7 Essential Ways To Save On CNC Machining – How To Reduce The Cost Of Machined Parts | CNCLATHING


A widely used manufacturing process, CNC Machining depends on multiple instruments to subtractively create high-precision parts. CNC Machining is a subtractive manufacturing technology that relies on numerous tools to subtractively build high-precision parts. When you are analyzing your CNC machined parts quote, it is likely that you are not taking into consideration the fact that there are a number of elements that are likely driving the cost. In this guide, we cover some simple manufacturing tricks that can help you lower the cost of your CNC machining components and also shorten the lead time.

Top 7 Ways To Save Money On CNC Machining - Cost Saving Tips For CNC Machining

1. Internal Corner Radii

We have to keep in mind that most tools are 8 times deep which means if it’s 10 inches deep, you need a one and a half inch tool and therefore 3/4 inch radius. You can add in a radii that fits the bill of being 8 times the depth. However, if you don’t need a small radii for your form fit and function, the larger the radii, the faster this part can be machine.


2. Wall Thickness

Once you get to a certain thickness on each material, it gets much harder to machine. You have to start worrying about stuff like chatter or breakage, basically you have to start machining really slow, this can add the cost and lead time. So if it fits your form fit and function, we always suggest that you leave a wall as thick as you can get it. 


3. Drilled & Tapped Holes

It’s common that people will drill a hole all the way through or drill it really deep and then they’ll tap it. The opportunity to reduce the cycle time and the cost of the part comes from the fact that 6 threads are just the strongest 23.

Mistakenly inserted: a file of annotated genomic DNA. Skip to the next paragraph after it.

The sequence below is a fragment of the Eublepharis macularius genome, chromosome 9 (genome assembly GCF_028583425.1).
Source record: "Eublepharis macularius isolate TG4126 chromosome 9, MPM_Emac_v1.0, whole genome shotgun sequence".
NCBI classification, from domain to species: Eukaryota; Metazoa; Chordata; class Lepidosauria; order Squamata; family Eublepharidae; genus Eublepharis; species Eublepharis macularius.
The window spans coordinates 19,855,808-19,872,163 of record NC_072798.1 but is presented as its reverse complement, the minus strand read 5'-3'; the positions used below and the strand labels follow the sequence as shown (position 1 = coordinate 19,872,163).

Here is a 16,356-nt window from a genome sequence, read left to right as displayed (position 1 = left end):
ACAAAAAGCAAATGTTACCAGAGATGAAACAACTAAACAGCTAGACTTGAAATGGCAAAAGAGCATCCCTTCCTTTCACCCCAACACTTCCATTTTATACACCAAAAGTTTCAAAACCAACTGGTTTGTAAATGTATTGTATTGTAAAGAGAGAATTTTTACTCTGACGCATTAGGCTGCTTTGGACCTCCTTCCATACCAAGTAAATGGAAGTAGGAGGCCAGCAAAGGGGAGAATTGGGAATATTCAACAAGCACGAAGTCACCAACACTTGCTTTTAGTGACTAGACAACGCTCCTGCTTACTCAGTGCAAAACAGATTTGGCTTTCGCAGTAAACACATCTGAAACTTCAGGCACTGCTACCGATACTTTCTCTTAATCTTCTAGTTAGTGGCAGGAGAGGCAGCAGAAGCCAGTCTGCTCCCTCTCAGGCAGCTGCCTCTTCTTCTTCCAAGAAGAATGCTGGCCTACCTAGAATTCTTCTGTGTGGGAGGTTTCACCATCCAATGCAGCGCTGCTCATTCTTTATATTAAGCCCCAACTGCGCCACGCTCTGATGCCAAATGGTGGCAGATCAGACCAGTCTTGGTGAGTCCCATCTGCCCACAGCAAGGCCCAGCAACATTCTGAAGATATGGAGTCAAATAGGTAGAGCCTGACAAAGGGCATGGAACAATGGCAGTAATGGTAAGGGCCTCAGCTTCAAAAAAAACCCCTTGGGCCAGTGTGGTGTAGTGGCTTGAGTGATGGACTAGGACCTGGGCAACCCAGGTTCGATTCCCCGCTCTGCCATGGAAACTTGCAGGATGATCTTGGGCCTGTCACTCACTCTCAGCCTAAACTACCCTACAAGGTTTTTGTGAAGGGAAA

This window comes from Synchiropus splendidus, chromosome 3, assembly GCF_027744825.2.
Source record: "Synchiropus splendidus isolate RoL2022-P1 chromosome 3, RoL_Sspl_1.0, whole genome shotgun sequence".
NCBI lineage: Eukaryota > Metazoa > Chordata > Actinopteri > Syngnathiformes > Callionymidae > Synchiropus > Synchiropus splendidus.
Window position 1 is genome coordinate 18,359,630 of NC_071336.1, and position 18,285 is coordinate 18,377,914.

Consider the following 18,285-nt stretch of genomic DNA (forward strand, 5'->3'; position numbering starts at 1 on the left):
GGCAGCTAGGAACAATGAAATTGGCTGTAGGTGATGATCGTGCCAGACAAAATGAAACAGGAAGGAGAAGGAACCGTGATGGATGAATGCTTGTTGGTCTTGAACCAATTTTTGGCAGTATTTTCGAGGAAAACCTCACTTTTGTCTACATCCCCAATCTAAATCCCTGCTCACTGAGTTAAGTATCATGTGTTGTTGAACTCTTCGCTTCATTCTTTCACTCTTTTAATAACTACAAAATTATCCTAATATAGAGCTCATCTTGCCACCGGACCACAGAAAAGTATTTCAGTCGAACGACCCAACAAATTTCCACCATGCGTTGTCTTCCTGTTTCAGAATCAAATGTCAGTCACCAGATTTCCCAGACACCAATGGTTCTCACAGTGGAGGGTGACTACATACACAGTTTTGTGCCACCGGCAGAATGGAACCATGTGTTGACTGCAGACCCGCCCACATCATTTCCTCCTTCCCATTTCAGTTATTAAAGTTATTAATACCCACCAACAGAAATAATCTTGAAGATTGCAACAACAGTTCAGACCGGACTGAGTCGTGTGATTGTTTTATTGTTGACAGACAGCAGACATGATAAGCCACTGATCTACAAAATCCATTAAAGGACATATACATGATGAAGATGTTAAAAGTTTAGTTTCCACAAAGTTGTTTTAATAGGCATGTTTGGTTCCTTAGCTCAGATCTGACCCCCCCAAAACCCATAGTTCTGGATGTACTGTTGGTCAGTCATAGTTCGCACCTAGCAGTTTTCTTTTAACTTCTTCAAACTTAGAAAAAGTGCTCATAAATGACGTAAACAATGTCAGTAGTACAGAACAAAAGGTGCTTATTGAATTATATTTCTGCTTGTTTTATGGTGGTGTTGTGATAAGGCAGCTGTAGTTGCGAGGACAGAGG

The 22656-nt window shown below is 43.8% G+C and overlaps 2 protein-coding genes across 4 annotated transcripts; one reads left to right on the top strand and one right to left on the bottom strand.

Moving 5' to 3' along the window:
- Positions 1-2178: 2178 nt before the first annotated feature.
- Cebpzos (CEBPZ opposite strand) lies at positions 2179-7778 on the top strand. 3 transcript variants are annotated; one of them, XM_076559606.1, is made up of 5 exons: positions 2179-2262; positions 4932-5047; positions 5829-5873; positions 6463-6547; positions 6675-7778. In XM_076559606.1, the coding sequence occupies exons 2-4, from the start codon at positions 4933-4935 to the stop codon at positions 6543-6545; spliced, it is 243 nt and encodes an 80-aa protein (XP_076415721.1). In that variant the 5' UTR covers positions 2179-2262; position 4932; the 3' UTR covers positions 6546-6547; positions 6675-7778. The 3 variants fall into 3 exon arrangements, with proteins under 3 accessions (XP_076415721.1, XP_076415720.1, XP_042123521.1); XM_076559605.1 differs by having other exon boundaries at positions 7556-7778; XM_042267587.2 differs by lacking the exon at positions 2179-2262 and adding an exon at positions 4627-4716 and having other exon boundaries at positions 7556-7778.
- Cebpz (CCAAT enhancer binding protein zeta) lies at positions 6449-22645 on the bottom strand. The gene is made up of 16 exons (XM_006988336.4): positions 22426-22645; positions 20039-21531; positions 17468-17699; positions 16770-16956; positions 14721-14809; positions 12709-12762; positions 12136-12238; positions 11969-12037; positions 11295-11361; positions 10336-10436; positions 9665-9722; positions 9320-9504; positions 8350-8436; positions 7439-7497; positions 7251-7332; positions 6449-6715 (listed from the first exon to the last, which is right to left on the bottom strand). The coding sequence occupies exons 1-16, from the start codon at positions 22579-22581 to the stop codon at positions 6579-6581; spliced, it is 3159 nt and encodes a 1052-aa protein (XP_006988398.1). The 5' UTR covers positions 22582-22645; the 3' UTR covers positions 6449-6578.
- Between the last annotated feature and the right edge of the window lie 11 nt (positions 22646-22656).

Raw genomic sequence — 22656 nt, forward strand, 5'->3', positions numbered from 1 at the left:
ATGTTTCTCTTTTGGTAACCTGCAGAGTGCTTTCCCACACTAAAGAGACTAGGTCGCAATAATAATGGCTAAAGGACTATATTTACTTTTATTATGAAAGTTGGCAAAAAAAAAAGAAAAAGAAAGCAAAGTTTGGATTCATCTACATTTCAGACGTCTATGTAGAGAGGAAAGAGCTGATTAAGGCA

4. Tolerances

When sending a part to a professional manufacturer or rapid prototyping service, it is vital to provide the tolerance requirements for a given part so that the CNC Machine operator knows what degree of precision is required.

Though it might be appealing to ask for the tightest tolerances possible for the entirety of a part, it is important to remember that higher tolerances are accompanied by a higher price tag, as the rotations per minute must be decreased to meet tighter tolerances, incurring longer production times. You will also find it difficult to avoid wastage when tighter precisions are not met. Because of that, you may want to loosen the tolerance and notice the difference.


5. Materials

Choosing a CNC machining material that has better machinability is key to minimizing costs. If you’re prototyping but even for production, think about the aluminum, the cheapest material and it is a metal with good machinability, meaning it can be cut more efficiently than metals with a lower machinability rating, such as steel. Avoid choosing over engineered materials for your application.


6. Multiple Finishes

The lower the finish the higher the costs. If you ever seen this part and you want the outside anodized, then you want the inside powder-coated, that’s all manual labor, you have to mask all this anodized and after anodizing, mask all this powder cut the inside many times. So think about what you are using this part for, what costs you extra, what can you leave out, what can you add.


7. Quantity

The last way to save on CNC machining is to consider the quantity. The higher the volume the lower the costs. Small quantities require minimum buys on machine time, materials, and outside processing.m